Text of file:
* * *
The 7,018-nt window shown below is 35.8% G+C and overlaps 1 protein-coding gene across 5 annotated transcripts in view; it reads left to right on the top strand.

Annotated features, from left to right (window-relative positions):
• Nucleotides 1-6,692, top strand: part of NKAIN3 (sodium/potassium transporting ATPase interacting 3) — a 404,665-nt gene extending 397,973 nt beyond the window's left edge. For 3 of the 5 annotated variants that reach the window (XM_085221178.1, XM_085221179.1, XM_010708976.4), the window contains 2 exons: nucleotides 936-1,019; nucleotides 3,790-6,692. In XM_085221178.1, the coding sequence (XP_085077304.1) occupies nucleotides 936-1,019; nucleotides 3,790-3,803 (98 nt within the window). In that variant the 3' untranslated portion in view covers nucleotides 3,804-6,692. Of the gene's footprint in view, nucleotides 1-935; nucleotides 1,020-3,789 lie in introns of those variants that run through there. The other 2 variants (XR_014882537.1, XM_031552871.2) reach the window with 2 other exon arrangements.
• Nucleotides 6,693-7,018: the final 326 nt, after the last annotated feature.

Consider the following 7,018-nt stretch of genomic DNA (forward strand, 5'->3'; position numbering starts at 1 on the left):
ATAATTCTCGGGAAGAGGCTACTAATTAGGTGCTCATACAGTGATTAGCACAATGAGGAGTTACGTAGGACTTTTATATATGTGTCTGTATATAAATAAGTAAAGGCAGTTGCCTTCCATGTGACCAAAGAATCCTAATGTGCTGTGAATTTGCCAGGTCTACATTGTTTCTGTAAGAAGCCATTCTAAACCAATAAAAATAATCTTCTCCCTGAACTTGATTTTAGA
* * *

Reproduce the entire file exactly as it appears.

The 7,018-nt window shown below is 35.8% G+C and overlaps 1 protein-coding gene across 5 annotated transcripts in view; it reads left to right on the top strand.

Annotated features, from left to right (window-relative positions):
• Nucleotides 1-6,692, top strand: part of NKAIN3 (sodium/potassium transporting ATPase interacting 3) — a 404,665-nt gene extending 397,973 nt beyond the window's left edge. For 3 of the 5 annotated variants that reach the window (XM_085221178.1, XM_085221179.1, XM_010708976.4), the window contains 2 exons: nucleotides 936-1,019; nucleotides 3,790-6,692. In XM_085221178.1, the coding sequence (XP_085077304.1) occupies nucleotides 936-1,019; nucleotides 3,790-3,803 (98 nt within the window). In that variant the 3' untranslated portion in view covers nucleotides 3,804-6,692. Of the gene's footprint in view, nucleotides 1-935; nucleotides 1,020-3,789 lie in introns of those variants that run through there. The other 2 variants (XR_014882537.1, XM_031552871.2) reach the window with 2 other exon arrangements.
• Nucleotides 6,693-7,018: the final 326 nt, after the last annotated feature.

Consider the following 7,018-nt stretch of genomic DNA (forward strand, 5'->3'; position numbering starts at 1 on the left):
ATAATTCTCGGGAAGAGGCTACTAATTAGGTGCTCATACAGTGATTAGCACAATGAGGAGTTACGTAGGACTTTTATATATGTGTCTGTATATAAATAAGTAAAGGCAGTTGCCTTCCATGTGACCAAAGAATCCTAATGTGCTGTGAATTTGCCAGGTCTACATTGTTTCTGTAAGAAGCCATTCTAAACCAATAAAAATAATCTTCTCCCTGAACTTGATTTTAGA